At the first BMF Civils and Drainage Forum in January, AWMS Managing Director Steve Durdant-Hollamby was invited to present on trends in the market. He addressed industry challenges, but also new opportunities. “Civils is getting sexy”, said Steve, with new technology, innovation and bespoke products driving the market forward. But his presentation ignited a much wider debate…
The Forum was remarkable not for the topics discussed (thought-provoking though they were), but rather for the palpable desire to make a difference.
Chaired by Jewson’s Civils Development Director Nick Boyle, the agenda focused on industry trends and included a formal introduction of the BMF and what it does for members. In reality, attendees discussed a whole host of topics including: Brexit, digitalisation, increased demand for on-site product solutions, skills shortage, specification, Carillion’s downfall and its impact, and improving the image of construction.
The top four takeaways were:
- New opportunities: Builders’ merchants are bucking overall construction trends with steady sales growth up to the end of 2017. However, for civils and drainage, the market is down by approximately 3%. Addressing the challenge, Steve highlighted three key areas: developing more of the solution in products to combat the skills shortage; effective use of technology to add value with bespoke solutions; and thinking more aesthetically when developing products. Civil drainage doesn’t have to be ugly and grey!
- Empty infrastructure promises: The Government has promised £500bn infrastructure investment over the next 10 years, but the most the UK has ever delivered in a single year previously is £20bn. Major infrastructure promises much, but is it just pie in the sky? Suppliers and merchants are very busy providing quotes for projects, but companies would do well to be wary of relying too heavily on projects that could take years to get off the ground. Instead, the industry needs to focus on building relationships with policy-makers so that realistic and detailed infrastructure plans can be developed.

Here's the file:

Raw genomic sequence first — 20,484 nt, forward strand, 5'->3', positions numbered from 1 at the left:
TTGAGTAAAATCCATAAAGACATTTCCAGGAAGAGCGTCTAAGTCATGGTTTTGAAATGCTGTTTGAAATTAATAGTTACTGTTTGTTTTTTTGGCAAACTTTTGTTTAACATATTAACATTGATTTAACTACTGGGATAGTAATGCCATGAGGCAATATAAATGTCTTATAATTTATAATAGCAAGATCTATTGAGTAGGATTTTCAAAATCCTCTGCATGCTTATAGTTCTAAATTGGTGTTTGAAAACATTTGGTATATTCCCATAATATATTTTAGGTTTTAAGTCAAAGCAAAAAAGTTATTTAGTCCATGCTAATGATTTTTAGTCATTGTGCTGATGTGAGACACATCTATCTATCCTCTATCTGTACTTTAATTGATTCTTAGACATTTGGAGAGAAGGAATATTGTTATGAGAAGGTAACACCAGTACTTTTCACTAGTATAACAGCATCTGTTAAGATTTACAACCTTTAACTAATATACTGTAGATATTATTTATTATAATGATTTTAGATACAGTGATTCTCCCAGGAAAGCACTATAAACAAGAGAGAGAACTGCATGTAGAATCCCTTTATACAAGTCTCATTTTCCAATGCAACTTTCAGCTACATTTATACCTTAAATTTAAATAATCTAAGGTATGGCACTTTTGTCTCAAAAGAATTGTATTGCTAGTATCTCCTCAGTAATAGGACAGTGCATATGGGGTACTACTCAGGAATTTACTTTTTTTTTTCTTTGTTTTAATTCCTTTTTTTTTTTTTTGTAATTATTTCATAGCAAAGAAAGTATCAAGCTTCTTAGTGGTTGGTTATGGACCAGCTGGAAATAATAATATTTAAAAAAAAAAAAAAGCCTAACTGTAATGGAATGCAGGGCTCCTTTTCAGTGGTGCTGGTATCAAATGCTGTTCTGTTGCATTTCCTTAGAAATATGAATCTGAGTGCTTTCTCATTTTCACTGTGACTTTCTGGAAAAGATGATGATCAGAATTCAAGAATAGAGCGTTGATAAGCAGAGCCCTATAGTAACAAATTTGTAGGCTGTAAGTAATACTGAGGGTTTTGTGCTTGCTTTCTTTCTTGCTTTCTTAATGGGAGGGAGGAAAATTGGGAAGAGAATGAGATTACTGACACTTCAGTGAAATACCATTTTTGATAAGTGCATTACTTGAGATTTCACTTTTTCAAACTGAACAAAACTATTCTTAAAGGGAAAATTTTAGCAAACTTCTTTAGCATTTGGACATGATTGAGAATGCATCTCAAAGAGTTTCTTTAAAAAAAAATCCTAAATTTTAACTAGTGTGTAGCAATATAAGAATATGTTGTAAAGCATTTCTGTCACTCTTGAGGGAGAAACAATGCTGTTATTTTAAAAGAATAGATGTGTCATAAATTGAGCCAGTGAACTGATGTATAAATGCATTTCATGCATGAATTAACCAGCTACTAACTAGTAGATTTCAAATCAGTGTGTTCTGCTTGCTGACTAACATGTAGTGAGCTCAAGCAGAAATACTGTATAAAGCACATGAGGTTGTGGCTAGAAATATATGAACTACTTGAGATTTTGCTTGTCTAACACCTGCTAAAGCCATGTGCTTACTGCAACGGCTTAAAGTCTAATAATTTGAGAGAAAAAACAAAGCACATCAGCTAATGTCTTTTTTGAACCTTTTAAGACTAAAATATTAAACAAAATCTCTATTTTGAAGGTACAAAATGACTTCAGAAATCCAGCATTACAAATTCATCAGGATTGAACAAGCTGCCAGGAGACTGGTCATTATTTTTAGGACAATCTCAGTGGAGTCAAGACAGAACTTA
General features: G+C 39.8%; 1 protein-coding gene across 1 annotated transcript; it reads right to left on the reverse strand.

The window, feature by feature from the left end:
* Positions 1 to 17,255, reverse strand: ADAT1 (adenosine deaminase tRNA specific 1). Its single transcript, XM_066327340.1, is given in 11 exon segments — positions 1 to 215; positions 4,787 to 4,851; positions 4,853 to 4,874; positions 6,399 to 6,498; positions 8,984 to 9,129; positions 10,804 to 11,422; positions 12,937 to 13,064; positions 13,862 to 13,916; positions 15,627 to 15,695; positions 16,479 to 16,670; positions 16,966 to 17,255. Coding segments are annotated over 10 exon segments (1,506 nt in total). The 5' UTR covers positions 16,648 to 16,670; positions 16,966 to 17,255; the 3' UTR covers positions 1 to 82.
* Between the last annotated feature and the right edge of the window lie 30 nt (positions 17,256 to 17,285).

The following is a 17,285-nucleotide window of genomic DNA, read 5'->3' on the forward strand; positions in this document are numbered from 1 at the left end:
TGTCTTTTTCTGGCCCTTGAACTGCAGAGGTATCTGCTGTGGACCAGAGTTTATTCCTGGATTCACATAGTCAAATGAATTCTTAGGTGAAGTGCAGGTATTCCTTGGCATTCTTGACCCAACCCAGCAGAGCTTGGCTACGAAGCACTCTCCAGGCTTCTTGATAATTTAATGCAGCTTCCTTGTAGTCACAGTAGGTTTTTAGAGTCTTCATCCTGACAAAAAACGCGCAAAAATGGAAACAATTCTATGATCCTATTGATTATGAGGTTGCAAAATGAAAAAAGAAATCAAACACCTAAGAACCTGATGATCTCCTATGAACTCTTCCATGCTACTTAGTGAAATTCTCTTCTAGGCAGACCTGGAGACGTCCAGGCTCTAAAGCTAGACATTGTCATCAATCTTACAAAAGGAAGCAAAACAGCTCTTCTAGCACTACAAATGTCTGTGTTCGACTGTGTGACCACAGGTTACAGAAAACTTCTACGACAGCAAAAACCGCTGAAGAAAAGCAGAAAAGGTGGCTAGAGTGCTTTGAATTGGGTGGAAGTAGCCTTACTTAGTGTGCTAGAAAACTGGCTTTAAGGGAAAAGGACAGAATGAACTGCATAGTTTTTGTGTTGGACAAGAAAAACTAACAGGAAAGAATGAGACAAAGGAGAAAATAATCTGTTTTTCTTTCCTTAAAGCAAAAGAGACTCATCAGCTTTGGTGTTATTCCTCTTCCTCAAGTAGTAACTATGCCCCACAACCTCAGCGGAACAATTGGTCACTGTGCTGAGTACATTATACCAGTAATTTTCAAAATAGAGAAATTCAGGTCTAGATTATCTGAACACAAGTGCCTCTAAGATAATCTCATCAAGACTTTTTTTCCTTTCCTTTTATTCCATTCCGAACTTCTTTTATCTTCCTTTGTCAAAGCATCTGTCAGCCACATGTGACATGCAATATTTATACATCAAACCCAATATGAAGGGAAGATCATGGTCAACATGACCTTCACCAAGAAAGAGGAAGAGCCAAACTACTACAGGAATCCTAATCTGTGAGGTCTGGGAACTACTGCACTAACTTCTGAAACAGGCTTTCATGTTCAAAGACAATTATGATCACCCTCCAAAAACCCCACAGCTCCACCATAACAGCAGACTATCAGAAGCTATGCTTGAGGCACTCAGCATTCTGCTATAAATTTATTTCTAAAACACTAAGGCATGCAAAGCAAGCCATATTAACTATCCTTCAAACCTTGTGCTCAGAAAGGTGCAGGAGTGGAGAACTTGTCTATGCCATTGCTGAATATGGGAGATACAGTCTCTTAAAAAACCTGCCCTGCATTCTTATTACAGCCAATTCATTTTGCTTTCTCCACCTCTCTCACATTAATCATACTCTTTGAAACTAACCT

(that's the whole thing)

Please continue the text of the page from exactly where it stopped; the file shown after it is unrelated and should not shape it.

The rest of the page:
- Carillion fall-out: it may be months before we see the impact of the collapse of the construction giant on the merchant sector, when the sub-contractors affected may begin to struggle to pay their bills. Several Forum members remarked that this crisis will likely impact credit terms in the immediate future.
- Skills shortage: our industry is facing a long-term shortage in skilled labour that will significantly impact our ability – manufacturers and merchants – to deliver on construction projects. A straw poll of members at the meeting revealed that most are currently recruiting, highlighting that the sector has employment and career opportunities to offer. The BMF is doing its part by offering a well-organised apprenticeship scheme; training and education courses open to all ages. It is also publicising the opportunities in the merchant sector to Carillion employees who have lost their jobs. But it was highlighted everyone needs to do their bit to raise the profile and image of construction and highlight the many career opportunities in our sector.
There was a real drive in the Forum to create lasting solutions to some of these issues. The next one will take place in the form of a workshop, where issues such as the skills shortage and digitalisation will be discussed in detail with the aim of developing an action plan to address them.
The workshop will take place in May (date to be confirmed) and members interested in attending should email firstname.lastname@example.org or call the BMF on 02476 854980.